- Encourage feedback from all employees to continuously improve the plan
Whenever possible, have all the appropriate people involved in any change discussion, and do it in a timely fashion to eliminate information vacuums, rumors, and resentment. Make them part of the entire process.
Eliminate Implementation Barriers
Everyone perceives change in different ways. Keep in mind that change can be disruptive and upsetting to people. There will be those who are stimulated by the change and welcome it, but you can’t expect everyone to be happy—it just isn’t going to happen. The truth is, some people will complain and some will view the change as a weapon of mass disruption and resist its implementation. Be prepared to maneuver through some minefields and to deal with a plethora of fear and concern when introducing change.
In our consulting practice, we create significant change in many companies we work with. Interestingly, the first barriers we often face are from the very executives who call us in to make the changes. They are tentative about taking on the unknown, disruption, fears, and concerns that accompany the change process. We help them prepare for the tidal wave of potential opposition with an overwhelming, compelling, and persuasive plan to ensure successful adoption.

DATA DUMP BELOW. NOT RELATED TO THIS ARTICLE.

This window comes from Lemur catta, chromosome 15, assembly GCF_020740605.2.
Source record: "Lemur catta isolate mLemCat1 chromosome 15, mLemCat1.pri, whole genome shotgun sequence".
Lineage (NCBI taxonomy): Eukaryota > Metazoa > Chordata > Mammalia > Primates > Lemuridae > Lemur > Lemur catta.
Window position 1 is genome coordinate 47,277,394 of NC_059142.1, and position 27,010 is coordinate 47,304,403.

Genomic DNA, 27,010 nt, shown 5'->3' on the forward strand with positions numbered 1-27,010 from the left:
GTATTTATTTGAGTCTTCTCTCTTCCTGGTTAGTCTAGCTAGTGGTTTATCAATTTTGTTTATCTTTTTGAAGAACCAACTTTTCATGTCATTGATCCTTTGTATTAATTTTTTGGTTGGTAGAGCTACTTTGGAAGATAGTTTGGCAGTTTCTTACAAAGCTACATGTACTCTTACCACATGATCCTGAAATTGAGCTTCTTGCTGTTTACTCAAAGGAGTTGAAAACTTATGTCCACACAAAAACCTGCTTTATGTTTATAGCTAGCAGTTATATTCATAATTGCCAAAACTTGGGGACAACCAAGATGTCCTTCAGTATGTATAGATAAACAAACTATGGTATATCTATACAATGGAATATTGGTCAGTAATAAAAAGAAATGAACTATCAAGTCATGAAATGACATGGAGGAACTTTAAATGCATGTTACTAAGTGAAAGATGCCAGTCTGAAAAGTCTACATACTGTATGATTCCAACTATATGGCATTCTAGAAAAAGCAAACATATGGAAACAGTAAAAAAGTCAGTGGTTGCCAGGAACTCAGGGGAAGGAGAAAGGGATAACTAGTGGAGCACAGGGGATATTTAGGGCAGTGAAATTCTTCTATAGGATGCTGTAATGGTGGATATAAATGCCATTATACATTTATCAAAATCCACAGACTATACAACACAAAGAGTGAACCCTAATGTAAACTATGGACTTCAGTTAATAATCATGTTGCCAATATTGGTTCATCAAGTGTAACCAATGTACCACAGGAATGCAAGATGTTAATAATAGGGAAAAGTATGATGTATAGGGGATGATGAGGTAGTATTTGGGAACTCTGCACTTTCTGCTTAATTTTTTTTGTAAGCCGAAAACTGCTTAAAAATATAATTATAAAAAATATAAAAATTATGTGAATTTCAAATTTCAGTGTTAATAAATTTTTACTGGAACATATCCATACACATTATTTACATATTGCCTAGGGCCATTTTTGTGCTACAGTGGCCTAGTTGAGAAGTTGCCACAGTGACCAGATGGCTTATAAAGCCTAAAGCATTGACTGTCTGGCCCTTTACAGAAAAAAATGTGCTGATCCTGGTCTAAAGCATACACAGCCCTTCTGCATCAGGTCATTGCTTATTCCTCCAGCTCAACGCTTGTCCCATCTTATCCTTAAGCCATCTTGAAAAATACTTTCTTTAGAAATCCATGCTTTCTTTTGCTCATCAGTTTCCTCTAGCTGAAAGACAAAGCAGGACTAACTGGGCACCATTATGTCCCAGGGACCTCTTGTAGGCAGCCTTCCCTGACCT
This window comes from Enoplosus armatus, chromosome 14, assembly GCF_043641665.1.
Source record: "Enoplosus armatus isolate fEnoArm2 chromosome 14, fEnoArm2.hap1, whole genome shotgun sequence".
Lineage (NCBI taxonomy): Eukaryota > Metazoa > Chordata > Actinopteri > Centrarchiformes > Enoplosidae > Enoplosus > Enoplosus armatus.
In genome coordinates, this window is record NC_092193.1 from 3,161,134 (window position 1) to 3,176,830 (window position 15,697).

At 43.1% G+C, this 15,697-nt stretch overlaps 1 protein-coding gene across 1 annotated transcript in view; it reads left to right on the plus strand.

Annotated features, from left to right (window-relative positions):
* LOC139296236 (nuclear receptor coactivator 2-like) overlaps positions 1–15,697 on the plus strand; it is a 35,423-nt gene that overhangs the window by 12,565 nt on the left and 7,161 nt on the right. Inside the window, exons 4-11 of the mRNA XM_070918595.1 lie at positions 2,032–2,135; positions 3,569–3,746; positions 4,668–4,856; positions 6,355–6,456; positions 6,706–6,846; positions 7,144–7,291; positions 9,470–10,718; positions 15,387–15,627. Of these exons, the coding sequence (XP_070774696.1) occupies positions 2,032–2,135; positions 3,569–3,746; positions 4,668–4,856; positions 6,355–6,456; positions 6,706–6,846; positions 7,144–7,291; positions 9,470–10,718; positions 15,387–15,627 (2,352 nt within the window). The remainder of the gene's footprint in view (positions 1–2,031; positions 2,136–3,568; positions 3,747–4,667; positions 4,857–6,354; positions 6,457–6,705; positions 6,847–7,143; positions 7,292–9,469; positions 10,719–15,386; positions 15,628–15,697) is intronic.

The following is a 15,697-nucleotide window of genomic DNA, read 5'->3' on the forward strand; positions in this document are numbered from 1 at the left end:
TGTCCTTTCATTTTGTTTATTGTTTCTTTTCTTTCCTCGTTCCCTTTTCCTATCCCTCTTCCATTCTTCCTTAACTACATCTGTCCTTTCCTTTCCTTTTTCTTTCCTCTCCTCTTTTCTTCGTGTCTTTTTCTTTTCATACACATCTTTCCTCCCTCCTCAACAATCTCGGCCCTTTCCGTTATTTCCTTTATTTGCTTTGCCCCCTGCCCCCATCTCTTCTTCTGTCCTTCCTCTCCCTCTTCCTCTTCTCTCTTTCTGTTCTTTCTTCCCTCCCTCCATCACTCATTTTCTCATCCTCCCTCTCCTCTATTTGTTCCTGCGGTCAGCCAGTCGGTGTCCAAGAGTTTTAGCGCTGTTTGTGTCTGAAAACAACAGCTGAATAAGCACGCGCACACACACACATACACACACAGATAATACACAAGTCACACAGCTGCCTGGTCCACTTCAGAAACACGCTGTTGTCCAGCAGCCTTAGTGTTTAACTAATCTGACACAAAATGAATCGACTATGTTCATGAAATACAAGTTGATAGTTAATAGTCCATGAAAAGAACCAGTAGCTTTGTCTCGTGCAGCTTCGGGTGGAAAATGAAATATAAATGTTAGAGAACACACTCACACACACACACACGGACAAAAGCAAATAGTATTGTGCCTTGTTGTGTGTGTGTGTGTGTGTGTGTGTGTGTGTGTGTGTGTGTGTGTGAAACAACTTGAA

Understand the potential obstacles from all quarters for the change plan you have in mind. To give the project and yourself the highest level of credibility possible, anticipate problems and peoples’ objections, and prepare viable answers and solutions. It’s likely you’ll encounter resistance, so be prepared for concerns from managers and employees.
Factor into your execution plan the time to deal with potential resistance. If the project is thoroughly planned and you’ve communicated it well to the organization, you’ll have less resistance. Regardless how well you plan and present the project, you still may encounter some degree of opposition, so be patient and prepared to deal with it. Make a point to give the straight facts continually; regularly resell everyone on the benefits of the change and offer wholehearted support to everyone, whether they’re for or against it.
Develop the Change Plan
In its simplest form, a change plan is an explanation of the proposed changes and the steps needed to achieve them. Length and formality depend on your particular situation. Here are the essential elements:
- Formulate a crystal-clear vision of the proposed project and its goals
- Understand exactly why you want to tackle the specific area
- Understand what you’re looking to change and its scope, and how it will affect other areas
- Isolate potential implementation obstacles
- Determine projected costs
- Determine risk factors and all potential downsides for the proposed change
- Establish evaluative criteria for success and how it will be measured
- Determine best and worst cases and pros and cons
- Design an action plan that includes who is going to do what, when, why, and how
- Set timeframes for implementation and completion
Create your change plan with a clearly expressed written document that provides the necessary road map to ensure flawless execution.
Image courtesy of Dragan-Sute, Flickr.
John Kuhn and Mark Mullins are business consultants with decades of corporate, entrepreneurial and academic experience. Their newly published book is: Street Smart Disciplines of Successful People – 7 Indispensable Disciplines for Breakout Success.